Hapag-Lloyd has reported strong financial performance in 2021, with revenues rising to US$26.4 billion, driven by a higher average in the price of freight rates, which reached US$2,003/TEU, compared to US$1,115/TEU in 2020.
In addition, the German ocean carrier achieved increased earnings before interest, taxes, depreciation, and amortisation (EBITDA) of more than US$12.8 billion in 2021, while the earnings before interest and taxes (EBIT) also rose to US$11.1 billion, and the group’s net result improved to around US$10.8 billion.
The main drivers of these positive business developments are improved freight rates resulting from strong demand for goods exported from Asia, according to a statement.
Furthermore, the group’s net debt was completely paid off in 2021. At the end of the year, the liquidity stood at approximately US$8.7 billion, thereby exceeding financial debt, with the result that Hapag-Lloyd had net liquidity of around US$2.5 billion as of 31 December 2021.
The company’s container volumes were also increased by 1 million TEU over 2020 due to the strained supply chains, completing at 11.9 million TEU.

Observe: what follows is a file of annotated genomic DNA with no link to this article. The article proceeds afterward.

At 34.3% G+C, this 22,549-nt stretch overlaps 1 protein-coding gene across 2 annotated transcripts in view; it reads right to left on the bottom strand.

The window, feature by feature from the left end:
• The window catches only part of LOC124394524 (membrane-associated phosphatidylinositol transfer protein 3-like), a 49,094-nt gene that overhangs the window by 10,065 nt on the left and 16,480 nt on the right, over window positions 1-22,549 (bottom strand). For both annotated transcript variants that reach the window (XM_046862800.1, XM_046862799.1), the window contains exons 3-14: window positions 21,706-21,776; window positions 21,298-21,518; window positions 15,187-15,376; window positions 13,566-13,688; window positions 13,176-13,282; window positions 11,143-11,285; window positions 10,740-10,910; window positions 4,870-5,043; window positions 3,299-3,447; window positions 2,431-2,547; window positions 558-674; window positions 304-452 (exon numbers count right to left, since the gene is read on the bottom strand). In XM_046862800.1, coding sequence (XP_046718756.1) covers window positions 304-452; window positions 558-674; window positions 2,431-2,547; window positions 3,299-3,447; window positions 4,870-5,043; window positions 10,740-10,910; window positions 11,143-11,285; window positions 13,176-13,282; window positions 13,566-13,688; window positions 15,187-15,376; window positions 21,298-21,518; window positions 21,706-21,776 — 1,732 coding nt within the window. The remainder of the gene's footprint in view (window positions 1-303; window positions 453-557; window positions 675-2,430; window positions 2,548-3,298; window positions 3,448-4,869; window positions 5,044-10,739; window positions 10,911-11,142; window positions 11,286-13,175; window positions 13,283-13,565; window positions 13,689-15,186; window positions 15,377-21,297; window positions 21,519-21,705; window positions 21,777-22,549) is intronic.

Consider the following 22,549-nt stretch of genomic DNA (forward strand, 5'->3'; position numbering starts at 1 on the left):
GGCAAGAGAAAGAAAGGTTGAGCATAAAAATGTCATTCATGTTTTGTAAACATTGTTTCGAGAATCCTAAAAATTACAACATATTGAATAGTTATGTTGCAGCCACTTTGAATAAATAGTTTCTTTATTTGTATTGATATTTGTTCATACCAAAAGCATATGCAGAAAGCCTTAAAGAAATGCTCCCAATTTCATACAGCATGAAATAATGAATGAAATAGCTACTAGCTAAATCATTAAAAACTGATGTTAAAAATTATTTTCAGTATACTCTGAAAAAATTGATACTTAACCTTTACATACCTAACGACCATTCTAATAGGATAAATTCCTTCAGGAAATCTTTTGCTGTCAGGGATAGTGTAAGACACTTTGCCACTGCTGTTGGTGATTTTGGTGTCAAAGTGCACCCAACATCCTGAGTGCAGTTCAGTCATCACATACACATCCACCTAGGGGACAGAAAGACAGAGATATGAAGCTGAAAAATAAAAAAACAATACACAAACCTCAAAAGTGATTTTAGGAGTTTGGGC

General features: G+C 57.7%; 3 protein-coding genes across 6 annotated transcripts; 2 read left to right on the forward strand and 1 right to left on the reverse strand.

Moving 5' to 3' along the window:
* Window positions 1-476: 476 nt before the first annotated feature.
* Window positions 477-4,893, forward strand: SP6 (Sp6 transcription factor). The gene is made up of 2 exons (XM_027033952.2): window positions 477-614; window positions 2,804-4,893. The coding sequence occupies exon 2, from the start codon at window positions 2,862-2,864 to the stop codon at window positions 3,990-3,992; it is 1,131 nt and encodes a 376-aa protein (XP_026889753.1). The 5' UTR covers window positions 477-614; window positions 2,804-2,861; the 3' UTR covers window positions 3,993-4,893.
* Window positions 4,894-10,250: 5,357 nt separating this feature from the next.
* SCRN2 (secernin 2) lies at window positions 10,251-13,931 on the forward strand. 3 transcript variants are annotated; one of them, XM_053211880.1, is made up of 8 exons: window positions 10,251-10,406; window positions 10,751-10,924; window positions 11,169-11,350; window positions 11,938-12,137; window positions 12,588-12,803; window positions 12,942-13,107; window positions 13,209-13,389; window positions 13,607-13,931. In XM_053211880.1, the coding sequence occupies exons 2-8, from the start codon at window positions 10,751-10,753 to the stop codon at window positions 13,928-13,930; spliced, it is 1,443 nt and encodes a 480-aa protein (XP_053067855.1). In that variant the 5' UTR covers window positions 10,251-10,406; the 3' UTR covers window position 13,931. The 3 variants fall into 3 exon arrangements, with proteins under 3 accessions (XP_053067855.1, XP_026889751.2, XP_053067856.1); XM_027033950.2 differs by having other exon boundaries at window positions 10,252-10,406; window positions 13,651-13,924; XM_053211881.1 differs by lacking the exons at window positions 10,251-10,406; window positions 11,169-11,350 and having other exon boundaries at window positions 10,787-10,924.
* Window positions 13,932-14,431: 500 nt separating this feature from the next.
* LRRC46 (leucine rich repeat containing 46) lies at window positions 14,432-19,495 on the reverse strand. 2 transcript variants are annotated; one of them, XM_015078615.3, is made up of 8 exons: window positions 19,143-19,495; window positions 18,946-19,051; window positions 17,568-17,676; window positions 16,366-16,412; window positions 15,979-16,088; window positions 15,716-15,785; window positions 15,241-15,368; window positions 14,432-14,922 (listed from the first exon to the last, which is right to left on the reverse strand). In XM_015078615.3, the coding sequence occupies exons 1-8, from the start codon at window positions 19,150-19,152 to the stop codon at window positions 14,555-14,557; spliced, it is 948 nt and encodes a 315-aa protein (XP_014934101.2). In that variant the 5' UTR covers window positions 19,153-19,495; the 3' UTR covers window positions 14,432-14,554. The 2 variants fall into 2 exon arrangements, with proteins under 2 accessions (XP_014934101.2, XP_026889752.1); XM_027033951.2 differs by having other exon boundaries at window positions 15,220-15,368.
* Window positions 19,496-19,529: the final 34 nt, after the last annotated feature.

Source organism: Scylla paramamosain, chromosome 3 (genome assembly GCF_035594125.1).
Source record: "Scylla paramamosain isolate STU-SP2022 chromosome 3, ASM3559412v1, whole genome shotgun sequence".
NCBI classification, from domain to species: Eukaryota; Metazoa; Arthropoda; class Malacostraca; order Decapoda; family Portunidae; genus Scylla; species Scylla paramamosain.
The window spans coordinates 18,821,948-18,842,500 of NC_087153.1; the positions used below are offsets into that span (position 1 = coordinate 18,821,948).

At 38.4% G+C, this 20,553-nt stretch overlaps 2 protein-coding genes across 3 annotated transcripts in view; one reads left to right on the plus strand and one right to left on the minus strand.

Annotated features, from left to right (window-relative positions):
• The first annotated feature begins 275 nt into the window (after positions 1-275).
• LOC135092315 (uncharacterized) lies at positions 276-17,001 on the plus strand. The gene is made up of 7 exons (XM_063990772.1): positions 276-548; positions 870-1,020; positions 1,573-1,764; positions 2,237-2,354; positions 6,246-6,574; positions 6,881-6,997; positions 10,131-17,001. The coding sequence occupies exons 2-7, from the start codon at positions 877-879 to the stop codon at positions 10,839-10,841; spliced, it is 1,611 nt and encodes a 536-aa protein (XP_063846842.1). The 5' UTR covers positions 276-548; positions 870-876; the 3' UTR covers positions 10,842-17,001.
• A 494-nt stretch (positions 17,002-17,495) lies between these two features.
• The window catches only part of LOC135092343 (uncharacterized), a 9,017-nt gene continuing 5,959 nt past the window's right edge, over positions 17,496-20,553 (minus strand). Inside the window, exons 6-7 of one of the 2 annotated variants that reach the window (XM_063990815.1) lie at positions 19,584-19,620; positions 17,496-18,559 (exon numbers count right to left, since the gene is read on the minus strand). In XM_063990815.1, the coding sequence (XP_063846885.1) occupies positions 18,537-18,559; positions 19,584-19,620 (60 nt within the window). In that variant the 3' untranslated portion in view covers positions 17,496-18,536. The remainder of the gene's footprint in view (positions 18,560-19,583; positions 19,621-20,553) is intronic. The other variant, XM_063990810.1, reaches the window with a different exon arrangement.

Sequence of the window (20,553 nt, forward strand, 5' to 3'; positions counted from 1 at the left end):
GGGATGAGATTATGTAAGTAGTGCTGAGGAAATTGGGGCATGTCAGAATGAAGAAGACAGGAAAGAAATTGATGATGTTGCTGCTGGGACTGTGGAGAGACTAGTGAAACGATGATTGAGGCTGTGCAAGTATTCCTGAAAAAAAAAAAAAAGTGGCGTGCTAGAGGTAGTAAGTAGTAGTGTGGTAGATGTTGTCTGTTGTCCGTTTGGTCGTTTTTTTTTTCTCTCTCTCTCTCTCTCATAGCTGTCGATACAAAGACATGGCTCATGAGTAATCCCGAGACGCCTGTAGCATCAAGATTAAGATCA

At the same time, transport expenses rose significantly by 17.1% to US$12.2 billion. Hapag-Lloyd stated that this was particularly due to higher bunker prices and charter rates, as well as increased demurrage and storage fees.
Rolf Habben Jansen, CEO of Hapag-Lloyd, commented that 2021 was a “successful year”, with massive investments in modern vessels and new containers, and a strengthened financial and asset position.
“However, transport expenses have unfortunately also risen significantly, mainly due to the bottlenecks in the global supply chains,” he noted.
Looking ahead, the Hamburg-based container line expects that earnings will be strong in the first half of 2022 and that the strained situation in the global supply chains will ease by the second half of the year, “which should lead to a beginning normalisation of earnings.”
EBITDA is expected to be in the range of US$12 to US$14 billion and EBIT is expected to be in the range of US$10 to US$12 billion. “This forecast, however, is uncertain due to the ongoing Covid-19 pandemic and current developments in Ukraine,” said Hapag-Lloyd.
“The 2022 financial year has gotten off to a successful start for us, but the disruptions in the supply chains have not eased materially yet,” stated Jansen, adding, “We all face the terrible war in Ukraine. We stand united with the international community, have stopped our bookings to and from Russia, and call for de-escalation and peace.”